RE: Technical Writing, QA, and Training

Subject: RE: Technical Writing, QA, and Training
From: "Giordano, Connie" <Connie -dot- Giordano -at- FMR -dot- COM>
To: "TECHWR-L" <techwr-l -at- lists -dot- raycomm -dot- com>
Date: Fri, 9 Mar 2001 14:50:58 -0500

Mark,

All of the above!!

Seriously, I work as an internal trainer, tech writer, spec writer/UI
designer, and have spent 95% of the last four weeks as a QA person (major
release coming up next week, and short-handed, as always). There are many
of us out there who actually like wearing all the hats, but that isn't
necessarily so for everyone.

One potential approach is to position your department as a liaison and
support department to both training, and product development. If you have
the resources to handle the variety of assignments, you have the ability to
serve as the central point for all communications about the products your
company develops and supports. Some staff will naturally gravitate more
towards one than the other, but you have a marvelous opportunity to expand
your skills sets. And, it's one of the few ways that the right hand can
actually know what the left hand is up to. It requires that you manage your
resources very closely, and that you have the clout to assign those
resources according to the corporate objectives, not departmental
objectives.

Our structure has us (two whole writers for six software products) reporting
to Product Support, which troubleshoots installation and implementation of
our applications. I have "dotted line" responsibility to the project
manager for one major product, where I have both QA and Documentation
duties. It works extremely well for us, but we run very lean.

Why split one support function (training and installation) from the others
(QA, documentation, and product design)? That kind of territoriality can be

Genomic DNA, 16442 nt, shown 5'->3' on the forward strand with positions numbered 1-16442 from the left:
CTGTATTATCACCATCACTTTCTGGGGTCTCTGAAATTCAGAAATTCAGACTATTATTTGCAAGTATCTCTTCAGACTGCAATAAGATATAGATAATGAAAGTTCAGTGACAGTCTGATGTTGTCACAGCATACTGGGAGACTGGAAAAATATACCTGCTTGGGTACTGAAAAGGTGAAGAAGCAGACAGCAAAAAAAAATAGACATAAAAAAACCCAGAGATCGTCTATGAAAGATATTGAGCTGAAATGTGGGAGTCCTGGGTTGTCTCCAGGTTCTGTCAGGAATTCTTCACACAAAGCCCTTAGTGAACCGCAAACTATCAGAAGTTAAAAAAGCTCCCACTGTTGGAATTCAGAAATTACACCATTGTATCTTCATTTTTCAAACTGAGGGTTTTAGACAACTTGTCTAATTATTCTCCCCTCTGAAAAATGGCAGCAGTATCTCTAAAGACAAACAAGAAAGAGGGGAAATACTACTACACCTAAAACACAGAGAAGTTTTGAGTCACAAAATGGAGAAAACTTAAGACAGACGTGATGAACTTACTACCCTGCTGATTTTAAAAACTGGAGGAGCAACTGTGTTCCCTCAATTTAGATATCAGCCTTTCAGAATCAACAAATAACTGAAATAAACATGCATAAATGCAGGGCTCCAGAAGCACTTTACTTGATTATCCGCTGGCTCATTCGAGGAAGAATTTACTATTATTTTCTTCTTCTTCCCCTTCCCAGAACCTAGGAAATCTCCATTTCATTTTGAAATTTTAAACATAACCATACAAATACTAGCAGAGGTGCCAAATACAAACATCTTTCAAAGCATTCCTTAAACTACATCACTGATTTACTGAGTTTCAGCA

really counterproductive. Been there way more times than I like to
remember.

Think about ways to make the lemonade here. You have the opportunity for an
almost fresh start, position your department strategically, not tactically.

MTC

Connie Giordano
Senior Technical Writer
Advisor Technology Services
704-330-2069
e-mail: Connie -dot- Giordano -at- fmr -dot- com

"Tell me and I'll forget. Show me, and I may not remember. Involve me,
and I'll understand." - Native American Proverb







-----Original Message-----
From: Mark -dot- Eichelberger -at- Aftech -dot- Fiserv -dot- com
[mailto:Mark -dot- Eichelberger -at- Aftech -dot- Fiserv -dot- com]
Sent: Friday, March 09, 2001 2:30 PM
To: TECHWR-L
Subject: Technical Writing, QA, and Training


Folks, I am in the middle of a political battle here at my organization and
I would like to get some information from others in the field.

[snip] Of course, now that Manager of Training has resigned, the
technical writers fear that the Director will hire a manager more in line
with his philosophy and the result is that we will be forced to take on
training assignments.

While the obvious first reaction we are experiencing is to begin to look for
alternate "career opportunities", I have some questions for the list
members. Do any Technical Writers on the list have experience in both
training and technical writing and are they called upon to perform both
roles? If so, have you developed any strategies to make it work? Has it
been very difficult to handle the responsibilities of both roles?

One last point...During the course of documenting products, we often work
with our Product Development and Quality Assurance department in the
development of functional specifications and testing of software. This
relationship has developed over the past 2 years and we would really like to
see the Technical Writing staff become part of this department (and split
off from Training). How many Technical Writers on the list currently have
an organizational structure where Technical Writing is a part of Quality
Assurance?

Thanks in advance!
Mark Eichelberger
Technical Writer
AFTECH
Mark -dot- Eichelberger -at- Aftech -dot- Fiserv -dot- com
610 993 8000 x534


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